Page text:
Archive for the ‘Version Vectors’ Category

Synchronizer Based on Operational Transformation…

Monday, July 28th, 2014

Synchronizer Based on Operational Transformation for P2P Environments by Michelle Cart and Jean Ferrié

Abstract:

Reconciling divergent copies is a common problem encountered in distributed or mobile systems, asynchronous collaborative groupware, concurrent engineering, software configuration management, version control systems and personal work involving several mobile computing devices. Synchronizers provide a solution by enabling two divergent copies of the same object to be reconciled. Unfortunately, a master copy is generally required before they can be used for reconciling n copies, otherwise copy convergence will not be achieved. This paper presents the principles and algorithm of a Synchronizer which provides the means to reconcile n copies, without discriminating in favour of any particular copy. Copies can be modified (concurrently or not) on different sites and the Synchronizer we propose enables them to be reconciled pairwise, at any time, regardless of the pair, while achieving convergence of all copies. For this purpose, it uses the history of operations executed on each copy and Operational Transformations. It does not require a centralised or ordering (timestamp, state vector, etc.) mechanism. Its main advantage is thus to enable free and lazy propagation of copy updates while ensuring their convergence – it is particularly suitable for P2P environments in which no copy should be favoured.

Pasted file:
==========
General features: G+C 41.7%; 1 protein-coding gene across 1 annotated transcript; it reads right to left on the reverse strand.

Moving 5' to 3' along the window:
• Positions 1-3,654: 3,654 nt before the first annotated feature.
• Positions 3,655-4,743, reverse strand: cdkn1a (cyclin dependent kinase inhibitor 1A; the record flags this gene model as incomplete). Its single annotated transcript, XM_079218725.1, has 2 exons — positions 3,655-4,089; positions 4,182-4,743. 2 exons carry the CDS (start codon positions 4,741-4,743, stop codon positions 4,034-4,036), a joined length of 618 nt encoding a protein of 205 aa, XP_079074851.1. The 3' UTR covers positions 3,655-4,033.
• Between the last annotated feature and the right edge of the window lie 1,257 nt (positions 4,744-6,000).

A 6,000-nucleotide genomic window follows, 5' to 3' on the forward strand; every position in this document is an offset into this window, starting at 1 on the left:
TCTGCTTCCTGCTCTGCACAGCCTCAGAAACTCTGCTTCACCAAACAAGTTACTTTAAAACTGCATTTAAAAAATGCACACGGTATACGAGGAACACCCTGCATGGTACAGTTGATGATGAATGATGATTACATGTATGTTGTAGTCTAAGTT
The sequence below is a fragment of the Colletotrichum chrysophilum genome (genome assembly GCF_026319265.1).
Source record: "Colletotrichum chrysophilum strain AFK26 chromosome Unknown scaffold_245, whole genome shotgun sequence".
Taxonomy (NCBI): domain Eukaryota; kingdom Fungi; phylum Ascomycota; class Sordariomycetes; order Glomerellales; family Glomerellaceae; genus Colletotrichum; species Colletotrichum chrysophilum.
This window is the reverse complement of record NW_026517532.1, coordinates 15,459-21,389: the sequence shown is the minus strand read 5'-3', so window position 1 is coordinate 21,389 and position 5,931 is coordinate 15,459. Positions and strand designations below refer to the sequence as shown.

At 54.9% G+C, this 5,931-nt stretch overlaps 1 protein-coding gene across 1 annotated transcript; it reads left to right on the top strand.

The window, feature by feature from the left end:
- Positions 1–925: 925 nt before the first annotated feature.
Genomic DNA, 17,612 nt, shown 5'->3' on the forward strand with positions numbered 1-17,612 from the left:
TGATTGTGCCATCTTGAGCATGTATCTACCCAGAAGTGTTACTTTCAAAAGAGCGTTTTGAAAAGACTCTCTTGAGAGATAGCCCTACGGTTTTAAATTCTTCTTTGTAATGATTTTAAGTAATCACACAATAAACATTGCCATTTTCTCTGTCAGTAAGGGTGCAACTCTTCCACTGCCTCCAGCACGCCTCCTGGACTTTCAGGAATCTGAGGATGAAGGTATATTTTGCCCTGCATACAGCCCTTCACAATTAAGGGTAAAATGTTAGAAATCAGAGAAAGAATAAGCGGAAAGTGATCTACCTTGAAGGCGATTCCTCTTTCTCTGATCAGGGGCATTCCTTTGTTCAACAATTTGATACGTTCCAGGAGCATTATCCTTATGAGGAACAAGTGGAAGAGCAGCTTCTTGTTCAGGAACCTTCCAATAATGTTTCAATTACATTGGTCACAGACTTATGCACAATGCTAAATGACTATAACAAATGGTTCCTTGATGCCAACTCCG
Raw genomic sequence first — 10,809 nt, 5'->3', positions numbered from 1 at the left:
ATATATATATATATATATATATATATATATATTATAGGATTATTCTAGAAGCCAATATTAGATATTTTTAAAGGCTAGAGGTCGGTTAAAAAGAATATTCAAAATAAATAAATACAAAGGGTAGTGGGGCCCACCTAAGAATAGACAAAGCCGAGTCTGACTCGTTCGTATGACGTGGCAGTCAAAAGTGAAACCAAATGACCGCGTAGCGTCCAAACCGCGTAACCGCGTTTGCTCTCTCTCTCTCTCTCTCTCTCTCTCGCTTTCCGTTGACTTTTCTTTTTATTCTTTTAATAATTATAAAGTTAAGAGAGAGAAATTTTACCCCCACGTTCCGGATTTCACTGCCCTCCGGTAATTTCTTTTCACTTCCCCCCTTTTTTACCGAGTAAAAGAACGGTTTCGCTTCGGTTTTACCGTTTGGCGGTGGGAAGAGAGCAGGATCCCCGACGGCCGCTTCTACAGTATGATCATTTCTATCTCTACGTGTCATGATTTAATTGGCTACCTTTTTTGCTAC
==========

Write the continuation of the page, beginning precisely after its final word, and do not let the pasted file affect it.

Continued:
Not the oldest work on operational transformations, 2007, nor the most recent.

Certainly of interest for distributed topic maps as well as other change tracking applications.

I first saw this in a tweet by onepaperperday.

About Version Vectors (a.k.a. Vector Clocks)

Tuesday, February 1st, 2011

About Version Vectors (a.k.a. Vector Clocks) by Kresten Krab Thorup.

Using spreadsheets as an example, Kresten explains how version vectors can solve a large class of versioning issues but not all.

Assuming you are interested in distributed topic map systems, versioning that leads to acceptable (not perfect) results will interest to you.

This is going to become more important as topic maps develop into distributed systems.